Overall, Activetex® dressings of various types - if judged on their clinical effectiveness - are equal to traditional therapeutic methods of treating burn wounds by polyethylene glycol-based ointments and in certain cases are superior to them.

Comparing treatment with Laevomicol ointment with treatment with Activetex® wound dressings, microbial dissemination of burns was 1.5-2 times lower and some acceleration of epithelialization was observed (1-2 days). The application of Activetex-ChHap stimulated regeneration processes, as proved by cytological and morphological investigations. Owing to the presence of certain drugs in the dressings, activation of the phagocyte reaction takes place in the wounds. The therapeutic action of Activetex® dressings is best exerted in moist conditions and periodical wetting is therefore performed (2-3 times a day). When wetted, the textile substrate of Activetex® dressings provides excellent wound surface modelling. In the presence of suppuration an accumulation of exudate under the dressing was sometimes observed, but this inconvenience was reduced by using perforated the dressings.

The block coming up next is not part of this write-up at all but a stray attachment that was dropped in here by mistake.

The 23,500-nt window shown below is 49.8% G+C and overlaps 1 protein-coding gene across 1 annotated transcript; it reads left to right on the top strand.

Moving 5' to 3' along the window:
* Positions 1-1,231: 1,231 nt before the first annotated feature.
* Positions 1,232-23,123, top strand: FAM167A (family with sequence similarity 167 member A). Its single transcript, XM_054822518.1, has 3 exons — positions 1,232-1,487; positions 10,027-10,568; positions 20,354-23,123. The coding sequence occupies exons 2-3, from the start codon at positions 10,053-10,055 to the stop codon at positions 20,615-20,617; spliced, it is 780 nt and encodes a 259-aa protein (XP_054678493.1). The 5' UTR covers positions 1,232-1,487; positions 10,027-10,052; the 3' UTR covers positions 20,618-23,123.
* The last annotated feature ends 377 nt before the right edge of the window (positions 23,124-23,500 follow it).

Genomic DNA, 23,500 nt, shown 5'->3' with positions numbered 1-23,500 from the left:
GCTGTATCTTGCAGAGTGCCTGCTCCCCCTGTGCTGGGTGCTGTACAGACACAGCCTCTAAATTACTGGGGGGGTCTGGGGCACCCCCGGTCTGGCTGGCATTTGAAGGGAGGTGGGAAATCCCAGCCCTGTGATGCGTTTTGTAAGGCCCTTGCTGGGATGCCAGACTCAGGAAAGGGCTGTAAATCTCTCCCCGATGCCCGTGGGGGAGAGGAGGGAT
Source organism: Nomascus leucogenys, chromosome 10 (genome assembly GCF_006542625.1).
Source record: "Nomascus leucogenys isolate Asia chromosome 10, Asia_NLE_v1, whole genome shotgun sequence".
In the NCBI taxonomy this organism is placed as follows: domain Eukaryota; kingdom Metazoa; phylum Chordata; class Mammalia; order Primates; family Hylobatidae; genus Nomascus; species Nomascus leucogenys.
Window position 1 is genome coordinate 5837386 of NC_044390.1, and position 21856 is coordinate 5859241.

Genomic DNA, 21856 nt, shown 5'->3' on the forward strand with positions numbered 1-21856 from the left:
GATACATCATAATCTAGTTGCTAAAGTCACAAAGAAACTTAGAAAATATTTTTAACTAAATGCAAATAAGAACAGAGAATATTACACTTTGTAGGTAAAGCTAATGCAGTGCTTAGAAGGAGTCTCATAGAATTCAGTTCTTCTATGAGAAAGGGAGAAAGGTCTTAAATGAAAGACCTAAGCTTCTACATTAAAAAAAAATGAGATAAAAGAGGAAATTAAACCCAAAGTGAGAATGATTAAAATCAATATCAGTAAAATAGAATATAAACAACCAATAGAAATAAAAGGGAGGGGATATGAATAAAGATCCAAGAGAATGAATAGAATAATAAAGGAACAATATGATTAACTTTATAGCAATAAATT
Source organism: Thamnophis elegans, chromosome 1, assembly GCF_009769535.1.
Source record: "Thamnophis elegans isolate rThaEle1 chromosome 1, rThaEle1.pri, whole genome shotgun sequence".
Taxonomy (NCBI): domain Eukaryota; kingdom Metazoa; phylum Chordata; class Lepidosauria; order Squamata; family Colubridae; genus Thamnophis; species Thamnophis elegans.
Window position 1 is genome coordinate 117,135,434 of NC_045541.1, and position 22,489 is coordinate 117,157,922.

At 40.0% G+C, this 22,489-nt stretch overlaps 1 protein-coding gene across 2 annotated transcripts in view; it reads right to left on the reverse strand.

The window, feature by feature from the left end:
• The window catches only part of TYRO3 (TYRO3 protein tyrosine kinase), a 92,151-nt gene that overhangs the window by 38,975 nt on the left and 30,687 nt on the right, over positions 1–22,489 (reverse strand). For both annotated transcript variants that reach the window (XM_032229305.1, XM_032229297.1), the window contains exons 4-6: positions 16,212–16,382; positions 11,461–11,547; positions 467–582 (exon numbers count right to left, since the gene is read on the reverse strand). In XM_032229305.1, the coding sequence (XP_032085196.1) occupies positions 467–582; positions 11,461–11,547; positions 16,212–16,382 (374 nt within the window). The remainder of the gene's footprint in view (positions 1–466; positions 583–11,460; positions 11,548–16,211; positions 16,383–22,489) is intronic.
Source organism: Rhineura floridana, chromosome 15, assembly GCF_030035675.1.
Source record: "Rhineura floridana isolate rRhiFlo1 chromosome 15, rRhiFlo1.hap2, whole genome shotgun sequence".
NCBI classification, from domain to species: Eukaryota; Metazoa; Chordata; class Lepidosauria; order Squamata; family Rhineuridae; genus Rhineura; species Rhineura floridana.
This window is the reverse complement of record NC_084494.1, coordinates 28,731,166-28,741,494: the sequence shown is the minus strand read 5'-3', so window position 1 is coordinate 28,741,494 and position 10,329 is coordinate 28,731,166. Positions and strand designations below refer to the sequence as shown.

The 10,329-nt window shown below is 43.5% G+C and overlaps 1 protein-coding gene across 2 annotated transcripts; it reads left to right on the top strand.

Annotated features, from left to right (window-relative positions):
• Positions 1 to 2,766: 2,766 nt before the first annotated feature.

Our investigation shows that Activetex® dressings can be widely used as an alternative to traditional methods of topical burn treatment both in clinics and in the pre-hospital stage.